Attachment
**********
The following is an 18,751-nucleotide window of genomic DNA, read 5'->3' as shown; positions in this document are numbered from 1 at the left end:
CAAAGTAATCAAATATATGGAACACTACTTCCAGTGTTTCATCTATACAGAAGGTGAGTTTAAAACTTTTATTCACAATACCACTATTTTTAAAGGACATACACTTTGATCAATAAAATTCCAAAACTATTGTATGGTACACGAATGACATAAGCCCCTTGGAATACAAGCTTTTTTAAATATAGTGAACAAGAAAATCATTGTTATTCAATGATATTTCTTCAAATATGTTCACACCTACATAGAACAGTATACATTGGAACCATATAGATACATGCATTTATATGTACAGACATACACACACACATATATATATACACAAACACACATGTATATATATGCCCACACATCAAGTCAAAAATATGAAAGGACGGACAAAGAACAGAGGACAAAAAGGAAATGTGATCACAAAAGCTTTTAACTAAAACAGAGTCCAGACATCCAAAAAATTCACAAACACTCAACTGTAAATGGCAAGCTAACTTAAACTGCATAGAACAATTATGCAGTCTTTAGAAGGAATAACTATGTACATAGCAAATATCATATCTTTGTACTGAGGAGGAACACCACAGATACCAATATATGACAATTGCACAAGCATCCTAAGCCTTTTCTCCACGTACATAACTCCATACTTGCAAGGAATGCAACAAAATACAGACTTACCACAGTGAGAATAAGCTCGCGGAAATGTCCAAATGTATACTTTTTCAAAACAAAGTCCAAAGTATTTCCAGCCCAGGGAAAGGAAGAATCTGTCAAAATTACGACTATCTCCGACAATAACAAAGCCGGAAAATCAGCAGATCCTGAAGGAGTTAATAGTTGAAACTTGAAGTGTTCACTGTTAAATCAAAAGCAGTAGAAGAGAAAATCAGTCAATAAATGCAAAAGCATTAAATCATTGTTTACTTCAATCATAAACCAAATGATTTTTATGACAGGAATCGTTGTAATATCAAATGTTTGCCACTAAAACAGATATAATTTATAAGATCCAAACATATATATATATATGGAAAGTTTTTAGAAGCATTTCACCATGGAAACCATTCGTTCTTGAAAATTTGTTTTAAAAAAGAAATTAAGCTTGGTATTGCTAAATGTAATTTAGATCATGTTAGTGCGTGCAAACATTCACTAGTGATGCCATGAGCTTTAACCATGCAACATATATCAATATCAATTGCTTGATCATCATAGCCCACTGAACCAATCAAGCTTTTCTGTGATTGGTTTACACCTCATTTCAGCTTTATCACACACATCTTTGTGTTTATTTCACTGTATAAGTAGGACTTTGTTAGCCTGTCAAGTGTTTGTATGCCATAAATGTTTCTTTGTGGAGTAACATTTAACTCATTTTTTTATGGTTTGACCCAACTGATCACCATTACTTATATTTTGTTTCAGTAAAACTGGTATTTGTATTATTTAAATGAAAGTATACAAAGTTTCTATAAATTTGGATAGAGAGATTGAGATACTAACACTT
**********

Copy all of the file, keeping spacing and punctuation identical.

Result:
The following is an 18,751-nucleotide window of genomic DNA, read 5'->3' as shown; positions in this document are numbered from 1 at the left end:
CAAAGTAATCAAATATATGGAACACTACTTCCAGTGTTTCATCTATACAGAAGGTGAGTTTAAAACTTTTATTCACAATACCACTATTTTTAAAGGACATACACTTTGATCAATAAAATTCCAAAACTATTGTATGGTACACGAATGACATAAGCCCCTTGGAATACAAGCTTTTTTAAATATAGTGAACAAGAAAATCATTGTTATTCAATGATATTTCTTCAAATATGTTCACACCTACATAGAACAGTATACATTGGAACCATATAGATACATGCATTTATATGTACAGACATACACACACACATATATATATACACAAACACACATGTATATATATGCCCACACATCAAGTCAAAAATATGAAAGGACGGACAAAGAACAGAGGACAAAAAGGAAATGTGATCACAAAAGCTTTTAACTAAAACAGAGTCCAGACATCCAAAAAATTCACAAACACTCAACTGTAAATGGCAAGCTAACTTAAACTGCATAGAACAATTATGCAGTCTTTAGAAGGAATAACTATGTACATAGCAAATATCATATCTTTGTACTGAGGAGGAACACCACAGATACCAATATATGACAATTGCACAAGCATCCTAAGCCTTTTCTCCACGTACATAACTCCATACTTGCAAGGAATGCAACAAAATACAGACTTACCACAGTGAGAATAAGCTCGCGGAAATGTCCAAATGTATACTTTTTCAAAACAAAGTCCAAAGTATTTCCAGCCCAGGGAAAGGAAGAATCTGTCAAAATTACGACTATCTCCGACAATAACAAAGCCGGAAAATCAGCAGATCCTGAAGGAGTTAATAGTTGAAACTTGAAGTGTTCACTGTTAAATCAAAAGCAGTAGAAGAGAAAATCAGTCAATAAATGCAAAAGCATTAAATCATTGTTTACTTCAATCATAAACCAAATGATTTTTATGACAGGAATCGTTGTAATATCAAATGTTTGCCACTAAAACAGATATAATTTATAAGATCCAAACATATATATATATATGGAAAGTTTTTAGAAGCATTTCACCATGGAAACCATTCGTTCTTGAAAATTTGTTTTAAAAAAGAAATTAAGCTTGGTATTGCTAAATGTAATTTAGATCATGTTAGTGCGTGCAAACATTCACTAGTGATGCCATGAGCTTTAACCATGCAACATATATCAATATCAATTGCTTGATCATCATAGCCCACTGAACCAATCAAGCTTTTCTGTGATTGGTTTACACCTCATTTCAGCTTTATCACACACATCTTTGTGTTTATTTCACTGTATAAGTAGGACTTTGTTAGCCTGTCAAGTGTTTGTATGCCATAAATGTTTCTTTGTGGAGTAACATTTAACTCATTTTTTTATGGTTTGACCCAACTGATCACCATTACTTATATTTTGTTTCAGTAAAACTGGTATTTGTATTATTTAAATGAAAGTATACAAAGTTTCTATAAATTTGGATAGAGAGATTGAGATACTAACACTT